The aim of this study was to detect a relationship between simple, inexpensive, and easily available NLR, d-NLR-PLR, and LMR parameters with outcome in AECOPD.
MATERIALS and METHODS
This is a retrospective study of patients who were hospitalized with AECOPD in two referral centers in the cities of Tabriz (Imam-Reza hospital) and Urmia (Imam-Khomeini hospital), Iran, from July 2012-2015. Hospital charts were reviewed for admission day CBC parameters (Hematology cell counter Technikon H1, USA). Patients with coexistent hematologic or malignant disorders or those patients with discharge on own consent, were excluded.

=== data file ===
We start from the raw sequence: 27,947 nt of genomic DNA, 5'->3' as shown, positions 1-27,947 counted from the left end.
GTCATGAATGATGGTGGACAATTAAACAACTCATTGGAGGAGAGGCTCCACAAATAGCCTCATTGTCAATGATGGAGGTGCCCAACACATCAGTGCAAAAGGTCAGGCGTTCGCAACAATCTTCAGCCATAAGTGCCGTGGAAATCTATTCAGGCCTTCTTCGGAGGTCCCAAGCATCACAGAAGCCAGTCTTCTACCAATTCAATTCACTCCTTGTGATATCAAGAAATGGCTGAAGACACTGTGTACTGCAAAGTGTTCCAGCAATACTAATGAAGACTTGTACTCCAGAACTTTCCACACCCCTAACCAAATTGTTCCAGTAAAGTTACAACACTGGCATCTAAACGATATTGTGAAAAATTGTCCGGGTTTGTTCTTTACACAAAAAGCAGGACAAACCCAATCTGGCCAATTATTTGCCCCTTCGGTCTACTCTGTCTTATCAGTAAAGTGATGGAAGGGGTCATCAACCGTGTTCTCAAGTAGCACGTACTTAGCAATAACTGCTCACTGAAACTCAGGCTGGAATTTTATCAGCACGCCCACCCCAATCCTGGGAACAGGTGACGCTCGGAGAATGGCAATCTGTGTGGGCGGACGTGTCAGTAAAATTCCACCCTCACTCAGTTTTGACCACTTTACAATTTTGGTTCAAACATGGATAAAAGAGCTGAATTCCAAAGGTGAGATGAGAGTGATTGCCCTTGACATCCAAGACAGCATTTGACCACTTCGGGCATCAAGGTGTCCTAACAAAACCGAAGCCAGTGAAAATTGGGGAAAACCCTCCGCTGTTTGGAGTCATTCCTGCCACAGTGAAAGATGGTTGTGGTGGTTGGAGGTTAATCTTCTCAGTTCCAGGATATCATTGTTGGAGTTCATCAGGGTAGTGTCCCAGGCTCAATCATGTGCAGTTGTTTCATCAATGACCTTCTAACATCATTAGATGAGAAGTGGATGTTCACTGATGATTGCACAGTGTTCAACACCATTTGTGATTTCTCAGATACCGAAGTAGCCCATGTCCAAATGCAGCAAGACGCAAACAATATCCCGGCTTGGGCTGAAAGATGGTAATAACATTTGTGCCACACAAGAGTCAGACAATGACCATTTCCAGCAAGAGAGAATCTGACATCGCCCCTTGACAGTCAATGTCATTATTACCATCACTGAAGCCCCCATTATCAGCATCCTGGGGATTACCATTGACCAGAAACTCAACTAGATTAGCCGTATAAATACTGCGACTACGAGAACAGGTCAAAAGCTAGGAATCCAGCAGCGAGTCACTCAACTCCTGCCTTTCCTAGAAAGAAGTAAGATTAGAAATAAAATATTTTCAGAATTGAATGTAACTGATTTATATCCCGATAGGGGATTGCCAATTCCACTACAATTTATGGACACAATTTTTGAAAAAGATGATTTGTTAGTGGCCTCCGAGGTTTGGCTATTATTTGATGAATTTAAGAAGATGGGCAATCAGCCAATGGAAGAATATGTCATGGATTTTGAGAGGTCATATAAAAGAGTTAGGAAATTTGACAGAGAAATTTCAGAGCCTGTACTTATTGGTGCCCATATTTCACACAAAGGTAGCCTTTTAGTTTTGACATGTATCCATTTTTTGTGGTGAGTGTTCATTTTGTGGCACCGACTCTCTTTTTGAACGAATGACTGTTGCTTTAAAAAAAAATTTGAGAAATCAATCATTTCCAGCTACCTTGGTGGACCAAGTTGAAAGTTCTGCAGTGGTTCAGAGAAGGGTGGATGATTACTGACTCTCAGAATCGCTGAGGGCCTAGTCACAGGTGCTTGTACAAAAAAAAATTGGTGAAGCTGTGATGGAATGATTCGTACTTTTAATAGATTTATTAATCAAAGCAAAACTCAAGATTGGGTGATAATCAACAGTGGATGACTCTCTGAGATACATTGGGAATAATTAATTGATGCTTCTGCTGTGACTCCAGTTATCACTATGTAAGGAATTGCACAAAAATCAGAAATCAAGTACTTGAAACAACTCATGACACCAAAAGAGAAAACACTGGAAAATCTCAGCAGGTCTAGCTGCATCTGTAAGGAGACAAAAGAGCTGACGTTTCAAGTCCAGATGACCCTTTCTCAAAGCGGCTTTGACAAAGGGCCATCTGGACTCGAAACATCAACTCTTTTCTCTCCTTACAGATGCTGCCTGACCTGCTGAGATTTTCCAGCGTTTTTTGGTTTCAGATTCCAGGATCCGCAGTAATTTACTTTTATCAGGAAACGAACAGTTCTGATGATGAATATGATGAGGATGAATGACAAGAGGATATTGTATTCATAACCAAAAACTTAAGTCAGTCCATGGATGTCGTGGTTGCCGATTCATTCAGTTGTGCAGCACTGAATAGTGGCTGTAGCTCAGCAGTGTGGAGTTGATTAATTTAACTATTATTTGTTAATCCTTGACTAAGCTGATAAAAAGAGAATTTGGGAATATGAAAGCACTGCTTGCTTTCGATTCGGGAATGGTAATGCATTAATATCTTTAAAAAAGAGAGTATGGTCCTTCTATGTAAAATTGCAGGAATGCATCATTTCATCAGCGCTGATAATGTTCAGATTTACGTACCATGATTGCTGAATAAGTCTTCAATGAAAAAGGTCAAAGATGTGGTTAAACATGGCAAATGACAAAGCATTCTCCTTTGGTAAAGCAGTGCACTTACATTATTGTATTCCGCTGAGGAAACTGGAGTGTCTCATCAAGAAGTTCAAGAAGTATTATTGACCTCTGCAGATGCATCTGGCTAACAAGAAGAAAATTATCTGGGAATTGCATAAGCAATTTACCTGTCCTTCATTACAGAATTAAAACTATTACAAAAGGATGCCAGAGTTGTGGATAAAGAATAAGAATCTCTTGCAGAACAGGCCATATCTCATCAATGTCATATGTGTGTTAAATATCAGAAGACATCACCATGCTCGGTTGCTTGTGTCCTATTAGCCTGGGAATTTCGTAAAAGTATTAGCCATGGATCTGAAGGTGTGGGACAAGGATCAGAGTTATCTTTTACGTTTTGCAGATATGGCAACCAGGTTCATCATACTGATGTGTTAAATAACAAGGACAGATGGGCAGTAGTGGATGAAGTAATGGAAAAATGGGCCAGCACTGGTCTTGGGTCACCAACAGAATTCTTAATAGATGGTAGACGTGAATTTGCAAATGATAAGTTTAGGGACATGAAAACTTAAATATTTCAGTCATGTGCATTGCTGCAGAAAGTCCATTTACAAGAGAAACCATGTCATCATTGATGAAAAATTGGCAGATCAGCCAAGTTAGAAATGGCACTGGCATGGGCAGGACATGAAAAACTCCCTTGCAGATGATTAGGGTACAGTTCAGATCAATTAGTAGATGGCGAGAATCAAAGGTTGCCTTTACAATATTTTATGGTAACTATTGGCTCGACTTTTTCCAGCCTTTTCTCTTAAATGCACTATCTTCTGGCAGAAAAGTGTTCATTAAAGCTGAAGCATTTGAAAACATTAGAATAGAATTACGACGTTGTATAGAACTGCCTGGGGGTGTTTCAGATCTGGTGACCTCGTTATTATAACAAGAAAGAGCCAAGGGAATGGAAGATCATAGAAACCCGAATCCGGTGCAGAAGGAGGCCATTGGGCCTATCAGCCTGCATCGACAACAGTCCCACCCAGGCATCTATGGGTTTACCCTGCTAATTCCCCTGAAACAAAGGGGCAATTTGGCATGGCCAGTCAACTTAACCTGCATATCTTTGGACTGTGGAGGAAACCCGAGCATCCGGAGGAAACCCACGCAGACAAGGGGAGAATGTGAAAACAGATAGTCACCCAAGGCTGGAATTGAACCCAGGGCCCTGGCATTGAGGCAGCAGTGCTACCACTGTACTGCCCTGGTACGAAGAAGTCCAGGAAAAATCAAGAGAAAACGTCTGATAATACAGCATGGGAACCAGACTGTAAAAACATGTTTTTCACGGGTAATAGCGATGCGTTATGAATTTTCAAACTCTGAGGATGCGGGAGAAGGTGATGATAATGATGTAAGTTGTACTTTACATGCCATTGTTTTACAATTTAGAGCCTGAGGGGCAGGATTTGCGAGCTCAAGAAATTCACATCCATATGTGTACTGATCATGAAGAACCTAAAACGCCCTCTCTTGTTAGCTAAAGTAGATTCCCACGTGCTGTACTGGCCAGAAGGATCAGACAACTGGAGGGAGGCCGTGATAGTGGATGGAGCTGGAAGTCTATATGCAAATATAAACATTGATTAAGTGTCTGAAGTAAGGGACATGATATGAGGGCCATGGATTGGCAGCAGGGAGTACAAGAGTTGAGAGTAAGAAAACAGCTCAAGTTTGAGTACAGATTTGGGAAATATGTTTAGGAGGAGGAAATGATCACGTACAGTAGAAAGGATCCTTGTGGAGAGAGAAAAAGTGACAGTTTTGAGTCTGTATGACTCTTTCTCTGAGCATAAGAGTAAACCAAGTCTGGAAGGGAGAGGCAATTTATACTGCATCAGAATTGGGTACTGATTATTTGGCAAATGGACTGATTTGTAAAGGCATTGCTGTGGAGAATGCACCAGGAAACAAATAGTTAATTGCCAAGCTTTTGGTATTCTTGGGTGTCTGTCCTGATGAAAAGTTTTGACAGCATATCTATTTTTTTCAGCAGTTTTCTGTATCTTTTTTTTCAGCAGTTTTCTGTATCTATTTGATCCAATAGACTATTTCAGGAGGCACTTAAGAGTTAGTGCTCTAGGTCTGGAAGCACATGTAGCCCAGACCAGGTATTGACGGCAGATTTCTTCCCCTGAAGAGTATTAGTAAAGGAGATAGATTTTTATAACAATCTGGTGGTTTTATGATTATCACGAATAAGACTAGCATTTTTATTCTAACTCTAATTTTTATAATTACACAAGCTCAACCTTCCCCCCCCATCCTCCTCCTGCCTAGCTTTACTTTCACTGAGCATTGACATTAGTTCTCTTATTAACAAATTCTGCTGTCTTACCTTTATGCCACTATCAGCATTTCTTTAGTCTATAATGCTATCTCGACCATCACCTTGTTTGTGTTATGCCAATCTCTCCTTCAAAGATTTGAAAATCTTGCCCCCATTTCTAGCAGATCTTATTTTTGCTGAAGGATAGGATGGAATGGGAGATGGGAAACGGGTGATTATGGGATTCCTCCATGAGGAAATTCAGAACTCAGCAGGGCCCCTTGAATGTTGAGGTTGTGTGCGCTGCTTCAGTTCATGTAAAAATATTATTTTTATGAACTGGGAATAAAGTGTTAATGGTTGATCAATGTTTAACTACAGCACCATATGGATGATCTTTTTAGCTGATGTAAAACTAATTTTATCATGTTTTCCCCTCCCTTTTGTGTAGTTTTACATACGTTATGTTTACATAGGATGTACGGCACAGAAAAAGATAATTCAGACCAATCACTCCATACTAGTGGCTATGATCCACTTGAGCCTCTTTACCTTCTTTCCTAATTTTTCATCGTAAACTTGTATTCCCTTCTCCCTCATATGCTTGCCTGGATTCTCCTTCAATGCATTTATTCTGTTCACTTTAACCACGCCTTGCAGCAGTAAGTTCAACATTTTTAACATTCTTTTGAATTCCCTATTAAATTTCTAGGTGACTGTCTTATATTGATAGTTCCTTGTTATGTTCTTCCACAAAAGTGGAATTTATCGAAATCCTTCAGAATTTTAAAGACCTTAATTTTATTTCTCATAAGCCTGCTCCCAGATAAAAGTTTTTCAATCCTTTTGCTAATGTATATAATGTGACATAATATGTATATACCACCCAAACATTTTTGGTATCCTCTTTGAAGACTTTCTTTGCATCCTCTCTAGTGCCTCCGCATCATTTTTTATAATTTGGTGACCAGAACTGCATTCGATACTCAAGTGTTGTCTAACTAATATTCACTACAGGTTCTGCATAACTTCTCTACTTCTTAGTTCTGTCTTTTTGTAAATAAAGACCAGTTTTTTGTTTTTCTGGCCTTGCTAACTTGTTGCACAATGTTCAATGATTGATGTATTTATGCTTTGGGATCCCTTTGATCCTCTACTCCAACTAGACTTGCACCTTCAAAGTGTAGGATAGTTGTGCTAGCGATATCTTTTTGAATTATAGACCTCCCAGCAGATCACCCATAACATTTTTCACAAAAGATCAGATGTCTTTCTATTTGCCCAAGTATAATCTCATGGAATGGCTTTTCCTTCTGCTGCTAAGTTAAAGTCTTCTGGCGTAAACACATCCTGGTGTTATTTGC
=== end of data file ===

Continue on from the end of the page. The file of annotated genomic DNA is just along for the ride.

We used SPSS 23 IBM software for analysis. We grouped patients with AECOPD to two groups, those who died in hospital and those who discharged hospital alive. We have made comparison of two groups, and p< 0.05 was considered statistically significant. The CBC parameters were entered to SPSS software. Then NLR, PLR, LMR, d-NLR were computed as new variables by SPSS "transform, compute" orders. NLR and PLR were calculated as the ratio of the neutrophils and platelets to lymphocytes, and LMR from lymphocytes to monocytes counts. d-NLR was calculated by dividing the absolute neutrophil count by the difference between leukocytes and neutrophil count [d-NLR= Neutrophil count to (white cell count-neutrophil count)].